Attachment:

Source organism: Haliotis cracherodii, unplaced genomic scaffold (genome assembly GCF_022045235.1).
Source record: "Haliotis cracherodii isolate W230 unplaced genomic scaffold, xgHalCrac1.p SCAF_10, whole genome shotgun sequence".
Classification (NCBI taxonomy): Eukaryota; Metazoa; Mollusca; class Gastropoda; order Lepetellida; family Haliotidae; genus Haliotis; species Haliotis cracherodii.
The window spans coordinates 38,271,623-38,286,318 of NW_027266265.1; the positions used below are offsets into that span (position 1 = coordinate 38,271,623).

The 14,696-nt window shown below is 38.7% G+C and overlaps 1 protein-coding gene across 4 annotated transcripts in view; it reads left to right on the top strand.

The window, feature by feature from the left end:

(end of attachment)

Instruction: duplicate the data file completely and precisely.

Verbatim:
Source organism: Haliotis cracherodii, unplaced genomic scaffold (genome assembly GCF_022045235.1).
Source record: "Haliotis cracherodii isolate W230 unplaced genomic scaffold, xgHalCrac1.p SCAF_10, whole genome shotgun sequence".
Classification (NCBI taxonomy): Eukaryota; Metazoa; Mollusca; class Gastropoda; order Lepetellida; family Haliotidae; genus Haliotis; species Haliotis cracherodii.
The window spans coordinates 38,271,623-38,286,318 of NW_027266265.1; the positions used below are offsets into that span (position 1 = coordinate 38,271,623).

The 14,696-nt window shown below is 38.7% G+C and overlaps 1 protein-coding gene across 4 annotated transcripts in view; it reads left to right on the top strand.

The window, feature by feature from the left end: